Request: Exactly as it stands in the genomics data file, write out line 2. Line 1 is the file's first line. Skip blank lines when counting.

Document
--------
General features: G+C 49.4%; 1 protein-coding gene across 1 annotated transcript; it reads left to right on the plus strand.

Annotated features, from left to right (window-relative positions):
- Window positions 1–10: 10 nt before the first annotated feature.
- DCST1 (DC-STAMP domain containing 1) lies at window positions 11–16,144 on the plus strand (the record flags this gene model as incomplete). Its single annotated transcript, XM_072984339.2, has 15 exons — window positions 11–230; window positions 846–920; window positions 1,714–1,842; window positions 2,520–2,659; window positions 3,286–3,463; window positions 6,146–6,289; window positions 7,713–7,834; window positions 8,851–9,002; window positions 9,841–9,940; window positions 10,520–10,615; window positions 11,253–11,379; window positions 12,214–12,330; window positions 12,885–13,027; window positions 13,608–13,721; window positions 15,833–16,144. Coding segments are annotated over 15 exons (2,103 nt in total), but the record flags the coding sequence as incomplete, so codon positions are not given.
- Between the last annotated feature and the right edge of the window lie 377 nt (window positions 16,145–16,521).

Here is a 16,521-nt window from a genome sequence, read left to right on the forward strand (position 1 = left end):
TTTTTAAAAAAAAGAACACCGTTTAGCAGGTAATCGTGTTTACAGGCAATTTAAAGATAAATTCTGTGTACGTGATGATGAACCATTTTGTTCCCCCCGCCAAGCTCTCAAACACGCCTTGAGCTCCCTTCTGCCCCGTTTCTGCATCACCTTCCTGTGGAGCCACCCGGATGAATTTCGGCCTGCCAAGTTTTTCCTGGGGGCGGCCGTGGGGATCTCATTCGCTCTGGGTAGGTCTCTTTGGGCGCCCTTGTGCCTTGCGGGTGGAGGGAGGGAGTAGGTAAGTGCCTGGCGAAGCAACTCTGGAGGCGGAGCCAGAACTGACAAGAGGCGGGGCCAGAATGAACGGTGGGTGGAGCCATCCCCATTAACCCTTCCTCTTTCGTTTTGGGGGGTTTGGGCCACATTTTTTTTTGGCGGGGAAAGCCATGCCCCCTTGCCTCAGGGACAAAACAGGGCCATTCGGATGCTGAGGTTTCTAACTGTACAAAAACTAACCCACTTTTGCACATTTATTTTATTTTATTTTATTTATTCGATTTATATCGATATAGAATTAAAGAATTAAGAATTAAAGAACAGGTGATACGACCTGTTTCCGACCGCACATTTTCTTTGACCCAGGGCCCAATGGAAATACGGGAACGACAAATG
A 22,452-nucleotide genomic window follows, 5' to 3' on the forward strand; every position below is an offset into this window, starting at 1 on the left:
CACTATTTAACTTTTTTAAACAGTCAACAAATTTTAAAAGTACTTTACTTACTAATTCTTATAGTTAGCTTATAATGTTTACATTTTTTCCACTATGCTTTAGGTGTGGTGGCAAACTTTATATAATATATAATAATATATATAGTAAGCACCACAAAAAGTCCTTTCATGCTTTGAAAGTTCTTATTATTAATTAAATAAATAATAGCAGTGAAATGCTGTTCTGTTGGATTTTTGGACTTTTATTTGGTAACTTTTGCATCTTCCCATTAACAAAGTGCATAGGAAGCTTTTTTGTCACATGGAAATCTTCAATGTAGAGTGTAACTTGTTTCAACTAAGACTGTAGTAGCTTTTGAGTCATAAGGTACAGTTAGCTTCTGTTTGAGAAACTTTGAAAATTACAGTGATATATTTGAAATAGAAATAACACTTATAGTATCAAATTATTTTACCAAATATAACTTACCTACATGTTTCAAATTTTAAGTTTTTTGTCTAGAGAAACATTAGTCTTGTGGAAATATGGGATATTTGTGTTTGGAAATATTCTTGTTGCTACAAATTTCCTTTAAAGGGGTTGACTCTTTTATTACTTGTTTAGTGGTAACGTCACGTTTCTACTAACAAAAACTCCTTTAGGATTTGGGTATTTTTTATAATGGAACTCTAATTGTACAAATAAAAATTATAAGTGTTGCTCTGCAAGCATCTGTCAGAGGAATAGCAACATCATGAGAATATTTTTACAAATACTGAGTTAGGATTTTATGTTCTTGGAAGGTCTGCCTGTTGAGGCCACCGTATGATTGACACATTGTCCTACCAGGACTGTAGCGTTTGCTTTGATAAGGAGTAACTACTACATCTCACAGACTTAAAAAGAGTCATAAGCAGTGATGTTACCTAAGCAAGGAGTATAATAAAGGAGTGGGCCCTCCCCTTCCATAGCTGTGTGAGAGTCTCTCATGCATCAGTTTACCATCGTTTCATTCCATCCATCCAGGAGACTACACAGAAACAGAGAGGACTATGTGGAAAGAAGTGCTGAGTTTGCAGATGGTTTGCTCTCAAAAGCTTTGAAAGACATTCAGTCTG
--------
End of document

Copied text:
Annotated features, from left to right (window-relative positions):